A gigantic dust storm swirled over eastern Australia on Thursday, turning the sky pale red and prompting health warnings from the authorities.
The 310-mile wall of dust stretched almost the entire length of the state of New South Wales and closed in on its capital Sydney, causing poor visibility and travel disruptions.
It was driven towards the coast by strong winds barrelling across the drought-stricken interior and whipping up masses of dirt.
A road is shrouded in a cloud of dust as a gigantic 300-mile dust storm descends upon New South Wales, Australia
Clouds can be seen above the dust storm that descended upon the city of Sydney in Australia on Thursday
The skies over Sydney are expected to turn a deep red by late morning, as the dust storm moves east from western NSW
A tourist poses with Sydney in the background while the dust clouds can be seen overhead on November 22
Authorities warned residents New South Wales who had respiratory or cardiovascular conditions to limit their time outdoors until the dust settled.
Adam Morgan of the Bureau of Meteorology said a low pressure system over South Australia and Victoria states had pushed powerful winds across areas of western New South Wales that have experienced one of the worst drought seasons in years.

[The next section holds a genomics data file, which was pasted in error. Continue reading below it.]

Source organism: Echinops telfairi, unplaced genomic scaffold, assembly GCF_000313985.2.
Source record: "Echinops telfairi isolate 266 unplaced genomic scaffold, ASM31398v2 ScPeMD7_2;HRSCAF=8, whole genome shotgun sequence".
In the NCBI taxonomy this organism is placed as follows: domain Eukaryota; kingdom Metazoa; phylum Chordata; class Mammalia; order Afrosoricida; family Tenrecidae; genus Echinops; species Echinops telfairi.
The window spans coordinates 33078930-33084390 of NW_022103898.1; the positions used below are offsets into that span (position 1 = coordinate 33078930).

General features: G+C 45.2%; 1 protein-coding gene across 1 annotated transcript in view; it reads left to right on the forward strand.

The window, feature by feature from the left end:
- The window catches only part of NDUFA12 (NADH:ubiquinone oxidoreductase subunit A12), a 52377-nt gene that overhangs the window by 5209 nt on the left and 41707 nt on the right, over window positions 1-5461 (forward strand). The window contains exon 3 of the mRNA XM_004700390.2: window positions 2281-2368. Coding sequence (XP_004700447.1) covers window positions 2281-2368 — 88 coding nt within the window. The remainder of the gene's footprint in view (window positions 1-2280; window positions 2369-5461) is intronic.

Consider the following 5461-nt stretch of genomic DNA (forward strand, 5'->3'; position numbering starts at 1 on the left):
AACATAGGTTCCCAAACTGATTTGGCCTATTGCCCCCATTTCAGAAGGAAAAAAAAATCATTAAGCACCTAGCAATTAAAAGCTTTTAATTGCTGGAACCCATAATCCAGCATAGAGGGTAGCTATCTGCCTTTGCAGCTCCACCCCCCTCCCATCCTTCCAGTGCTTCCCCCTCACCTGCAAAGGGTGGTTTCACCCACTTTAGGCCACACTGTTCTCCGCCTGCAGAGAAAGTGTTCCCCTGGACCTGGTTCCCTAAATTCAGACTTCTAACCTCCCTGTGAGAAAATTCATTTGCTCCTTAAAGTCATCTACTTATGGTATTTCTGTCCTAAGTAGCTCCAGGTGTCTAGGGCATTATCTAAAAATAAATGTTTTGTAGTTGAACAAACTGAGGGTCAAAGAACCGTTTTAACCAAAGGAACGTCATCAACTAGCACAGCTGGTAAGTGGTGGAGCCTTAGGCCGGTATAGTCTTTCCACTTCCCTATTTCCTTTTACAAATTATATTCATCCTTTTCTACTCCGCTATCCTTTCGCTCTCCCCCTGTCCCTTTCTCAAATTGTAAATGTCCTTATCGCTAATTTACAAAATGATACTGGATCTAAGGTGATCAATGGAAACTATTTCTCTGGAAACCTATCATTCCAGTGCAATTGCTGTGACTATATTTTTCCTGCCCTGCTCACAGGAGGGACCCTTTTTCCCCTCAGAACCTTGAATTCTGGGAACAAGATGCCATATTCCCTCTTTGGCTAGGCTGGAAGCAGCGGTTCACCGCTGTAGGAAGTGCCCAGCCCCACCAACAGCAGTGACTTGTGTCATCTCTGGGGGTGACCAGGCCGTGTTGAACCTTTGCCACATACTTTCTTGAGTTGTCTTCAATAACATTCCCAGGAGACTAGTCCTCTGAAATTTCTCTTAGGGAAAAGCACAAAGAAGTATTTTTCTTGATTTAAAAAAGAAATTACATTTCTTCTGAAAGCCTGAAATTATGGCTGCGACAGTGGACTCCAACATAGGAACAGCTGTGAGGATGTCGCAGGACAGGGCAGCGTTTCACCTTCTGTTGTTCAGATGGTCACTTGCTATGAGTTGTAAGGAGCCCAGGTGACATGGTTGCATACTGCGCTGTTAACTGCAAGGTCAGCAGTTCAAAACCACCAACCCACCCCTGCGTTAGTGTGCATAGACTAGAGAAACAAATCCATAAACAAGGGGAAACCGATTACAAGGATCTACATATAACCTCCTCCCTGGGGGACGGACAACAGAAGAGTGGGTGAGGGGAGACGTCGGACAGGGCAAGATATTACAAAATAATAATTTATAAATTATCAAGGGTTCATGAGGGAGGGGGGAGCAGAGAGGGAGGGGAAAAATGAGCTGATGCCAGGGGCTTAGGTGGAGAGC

‘This is the typical time of year for dust storms through inland Australia, but it is quite rare for dust to reach the east coast,’ he said.
Residents woke on Thursday to find a pale red haze in the skies over Sydney, with air quality readings in some suburbs described as ‘hazardous’.
However, the dust had mostly cleared by the afternoon.
Residents woke on Thursday to find a pale red haze over Sydney and air quality readings in some suburbs were described as ‘hazardous’
The Sydney Harbour Bridge and Sydney Opera House are shrouded in a red hazy due to the dust whipped up from the dry interior of Australia and brought eastwards by strong winds
A dust storm that has swept across drought-stricken parts of New South Wales has shrouded Sydney’s landmarks and sparked an air quality warning from the State Government
Strong winds from a low pressure system has whipped up masses of dirt across the drought-stricken state, which is steadily heading to the coast
New South Wales Health issued a warning that dust will likely reduce air quality and urged children, older people and those with respiratory conditions to take extra care.